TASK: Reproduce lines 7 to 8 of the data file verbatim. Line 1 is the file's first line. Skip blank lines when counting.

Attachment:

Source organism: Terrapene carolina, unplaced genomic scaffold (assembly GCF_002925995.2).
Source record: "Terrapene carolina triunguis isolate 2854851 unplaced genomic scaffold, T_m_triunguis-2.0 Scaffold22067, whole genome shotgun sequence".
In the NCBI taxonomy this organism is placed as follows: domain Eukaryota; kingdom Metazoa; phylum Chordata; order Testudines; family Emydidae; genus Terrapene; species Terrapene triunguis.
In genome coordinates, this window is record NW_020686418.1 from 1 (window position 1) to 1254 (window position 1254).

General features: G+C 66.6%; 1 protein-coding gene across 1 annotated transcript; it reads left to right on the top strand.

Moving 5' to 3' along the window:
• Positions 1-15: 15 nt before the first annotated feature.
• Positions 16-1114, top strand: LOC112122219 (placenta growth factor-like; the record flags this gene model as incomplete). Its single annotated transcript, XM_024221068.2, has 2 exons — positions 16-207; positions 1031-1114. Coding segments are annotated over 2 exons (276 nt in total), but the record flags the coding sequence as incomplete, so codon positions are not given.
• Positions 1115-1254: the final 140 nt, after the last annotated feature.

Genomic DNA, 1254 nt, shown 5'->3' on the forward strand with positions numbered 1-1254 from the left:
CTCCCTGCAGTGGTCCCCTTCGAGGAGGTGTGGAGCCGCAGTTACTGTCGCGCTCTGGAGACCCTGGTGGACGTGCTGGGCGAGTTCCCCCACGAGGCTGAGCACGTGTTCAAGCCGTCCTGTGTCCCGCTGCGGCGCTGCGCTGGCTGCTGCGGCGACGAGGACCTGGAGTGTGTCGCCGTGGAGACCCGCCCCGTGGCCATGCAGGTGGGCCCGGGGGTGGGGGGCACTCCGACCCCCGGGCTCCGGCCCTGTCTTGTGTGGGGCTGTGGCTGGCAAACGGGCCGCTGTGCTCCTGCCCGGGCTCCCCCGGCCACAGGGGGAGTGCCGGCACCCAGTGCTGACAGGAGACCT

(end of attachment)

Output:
• Positions 1-15: 15 nt before the first annotated feature.
• Positions 16-1114, top strand: LOC112122219 (placenta growth factor-like; the record flags this gene model as incomplete). Its single annotated transcript, XM_024221068.2, has 2 exons — positions 16-207; positions 1031-1114. Coding segments are annotated over 2 exons (276 nt in total), but the record flags the coding sequence as incomplete, so codon positions are not given.